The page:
It is also what happens when 21-year old Cleveland guitarist Xavier Lynn throws in a little Chet Atkins guitar riffs. Atkins is one of his heroes and the way he does it is simply magic. The university student tells Eyes on Windsor he is allowed to play with the band as long as he keeps his physics grades in check. Both his parents are physicists.
For Nosek, the band’s style is best described as “Bluesabilly” the merging of Chicago Blues and Memphis rockabilly. It is also pure honest blues from as far back as the 1920s and as recent as a few weeks ago. Rounding out the group is bassist John W. Lauler and guitarist Billy Flynn, who, unfortunately did not make the trip to Canada this time around.
Performing with The Cash Box Kings was guitarist and harp player Shoji Naito. Canada South Blues Society President Michael McCann says, “he played with late great Mississippi-born Chicago bluesman Eddy ‘The Chief’ Clearwater.” Eddy has been missed since he passed away in 2018 and Naito played along side him for the last 14 years of his life.
Local musicians in the audience were more than impressed. Guitarists Michael Hereford, of British Beat 66, and Kenny Koekstat, of Brand “X” Live, both capsulize the evening as fantastic. They were not exaggerating. If nothing else, the Blues Society has raised the bar for its 2020 anniversary year exceedingly high.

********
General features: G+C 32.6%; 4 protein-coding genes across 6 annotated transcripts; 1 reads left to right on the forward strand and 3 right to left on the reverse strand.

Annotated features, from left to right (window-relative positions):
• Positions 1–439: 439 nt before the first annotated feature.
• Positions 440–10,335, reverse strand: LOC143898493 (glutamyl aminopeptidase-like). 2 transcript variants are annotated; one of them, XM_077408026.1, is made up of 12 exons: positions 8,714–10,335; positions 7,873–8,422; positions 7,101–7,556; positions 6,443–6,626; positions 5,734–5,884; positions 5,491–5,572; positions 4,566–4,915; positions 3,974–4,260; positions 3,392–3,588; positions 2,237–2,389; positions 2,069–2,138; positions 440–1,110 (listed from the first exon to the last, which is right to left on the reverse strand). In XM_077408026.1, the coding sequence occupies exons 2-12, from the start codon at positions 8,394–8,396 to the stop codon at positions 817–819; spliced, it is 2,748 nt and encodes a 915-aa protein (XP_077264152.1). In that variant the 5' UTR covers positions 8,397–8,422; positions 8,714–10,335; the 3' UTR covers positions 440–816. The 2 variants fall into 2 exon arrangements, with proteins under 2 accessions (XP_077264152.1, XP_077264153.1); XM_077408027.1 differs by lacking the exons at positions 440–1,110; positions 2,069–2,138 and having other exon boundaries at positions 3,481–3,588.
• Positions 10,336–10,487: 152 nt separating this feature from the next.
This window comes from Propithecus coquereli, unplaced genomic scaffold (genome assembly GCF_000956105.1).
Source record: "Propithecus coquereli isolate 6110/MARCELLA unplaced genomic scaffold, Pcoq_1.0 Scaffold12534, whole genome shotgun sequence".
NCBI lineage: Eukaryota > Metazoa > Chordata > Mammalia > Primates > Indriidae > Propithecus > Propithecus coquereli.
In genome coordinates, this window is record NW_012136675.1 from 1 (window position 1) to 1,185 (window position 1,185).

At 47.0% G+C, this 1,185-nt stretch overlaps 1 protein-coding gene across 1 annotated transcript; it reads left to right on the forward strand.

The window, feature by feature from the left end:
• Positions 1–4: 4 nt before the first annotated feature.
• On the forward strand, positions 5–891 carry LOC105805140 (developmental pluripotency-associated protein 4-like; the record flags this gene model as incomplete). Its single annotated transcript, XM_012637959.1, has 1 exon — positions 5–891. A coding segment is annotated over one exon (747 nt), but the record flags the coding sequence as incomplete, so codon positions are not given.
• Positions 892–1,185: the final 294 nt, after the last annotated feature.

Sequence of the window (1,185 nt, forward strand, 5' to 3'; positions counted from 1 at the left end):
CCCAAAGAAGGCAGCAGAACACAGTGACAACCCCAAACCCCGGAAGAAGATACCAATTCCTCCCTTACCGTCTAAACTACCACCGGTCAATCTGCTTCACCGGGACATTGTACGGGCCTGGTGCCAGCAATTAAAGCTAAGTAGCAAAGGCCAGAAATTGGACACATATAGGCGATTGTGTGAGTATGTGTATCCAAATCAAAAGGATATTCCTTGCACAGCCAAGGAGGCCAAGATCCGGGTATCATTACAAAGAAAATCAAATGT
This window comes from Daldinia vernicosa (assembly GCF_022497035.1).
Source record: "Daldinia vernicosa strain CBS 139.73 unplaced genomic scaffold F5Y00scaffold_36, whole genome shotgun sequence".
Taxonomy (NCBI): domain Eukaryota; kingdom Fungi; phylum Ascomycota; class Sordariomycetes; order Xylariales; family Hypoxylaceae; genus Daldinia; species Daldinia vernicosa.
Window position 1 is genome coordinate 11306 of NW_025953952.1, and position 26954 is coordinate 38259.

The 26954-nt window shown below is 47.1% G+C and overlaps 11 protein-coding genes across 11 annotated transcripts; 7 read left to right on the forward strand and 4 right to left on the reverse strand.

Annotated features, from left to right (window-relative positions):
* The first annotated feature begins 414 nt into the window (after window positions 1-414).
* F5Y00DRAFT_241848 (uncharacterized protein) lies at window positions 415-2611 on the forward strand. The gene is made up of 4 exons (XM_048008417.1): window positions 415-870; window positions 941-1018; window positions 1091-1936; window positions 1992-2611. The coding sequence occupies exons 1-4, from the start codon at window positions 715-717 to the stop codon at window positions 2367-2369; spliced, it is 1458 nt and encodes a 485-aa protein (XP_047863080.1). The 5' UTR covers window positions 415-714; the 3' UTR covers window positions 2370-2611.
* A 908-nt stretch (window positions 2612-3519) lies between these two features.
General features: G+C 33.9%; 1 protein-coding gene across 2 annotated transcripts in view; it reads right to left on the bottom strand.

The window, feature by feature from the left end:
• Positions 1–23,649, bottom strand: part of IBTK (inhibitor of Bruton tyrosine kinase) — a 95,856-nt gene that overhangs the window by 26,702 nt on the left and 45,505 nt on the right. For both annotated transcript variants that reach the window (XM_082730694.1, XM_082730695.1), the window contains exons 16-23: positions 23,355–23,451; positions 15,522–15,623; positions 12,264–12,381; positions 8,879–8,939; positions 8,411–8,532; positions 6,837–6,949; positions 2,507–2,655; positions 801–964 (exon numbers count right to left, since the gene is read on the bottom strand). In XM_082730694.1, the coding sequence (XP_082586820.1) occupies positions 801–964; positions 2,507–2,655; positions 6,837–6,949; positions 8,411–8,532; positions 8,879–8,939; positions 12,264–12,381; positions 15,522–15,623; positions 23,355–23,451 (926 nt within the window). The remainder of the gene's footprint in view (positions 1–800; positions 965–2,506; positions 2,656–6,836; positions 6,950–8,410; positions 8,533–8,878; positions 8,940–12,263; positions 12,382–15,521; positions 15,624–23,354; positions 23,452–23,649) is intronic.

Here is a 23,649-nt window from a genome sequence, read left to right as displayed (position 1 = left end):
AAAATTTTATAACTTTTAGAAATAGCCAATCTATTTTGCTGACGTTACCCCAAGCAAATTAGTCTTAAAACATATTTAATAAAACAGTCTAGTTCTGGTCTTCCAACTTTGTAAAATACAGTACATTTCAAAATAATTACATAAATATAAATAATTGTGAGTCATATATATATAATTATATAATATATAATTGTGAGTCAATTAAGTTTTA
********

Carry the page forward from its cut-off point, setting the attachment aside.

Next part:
Not to worry, Mike McCann, President of the Canada South Blues Society has plotted out an impressive series of concerts by the best blues musicians in the business. Next up, Madison, Wisconsin’s the Jimmys will bring their blues, funk, soul, rhythm and blues to Rockstar Music Hall on Saturday March 21. No strangers to Windsor, they were loved at past Bluesfest appearances so it should be another evening not to miss.
Also set to perform are Vannessa Collier (Apr 24), Joanna Conner (Oct 24), and Lil Ed and the Blues Imperials (Dec 4).
For more information about the Canada South Blues Society visit http://www.bluessociety.ca
For upcoming shows and information about Rockstar Music Hall visit https://www.facebook.com/RockStarWindsor/
Article by Robert Tuomi
For over a decade, Robert has covered local news and community events. Initially as a contributor to CBC Radio’s local morning show and then as the long-time producer and host of CJAM’s The Rest of the News and as a journalist at the Windsor Square. A graduate of the Nikon School of Photography he enjoys illustrating his reports with what he sees through his camera’s lens.
Photos by Dan Boshart
Dan Boshart is a talented photographer from Windsor, Ontario, who is looking forward to spending more time on concert photography when he retires from his full time job in the automotive industry. In addition to shooting bands, he has an interest in travel, architectural and street photography. Some of Dan’s photos can be viewed on Instagram and he can be followed on Twitter or his 27th Floor Photography Facebook Page.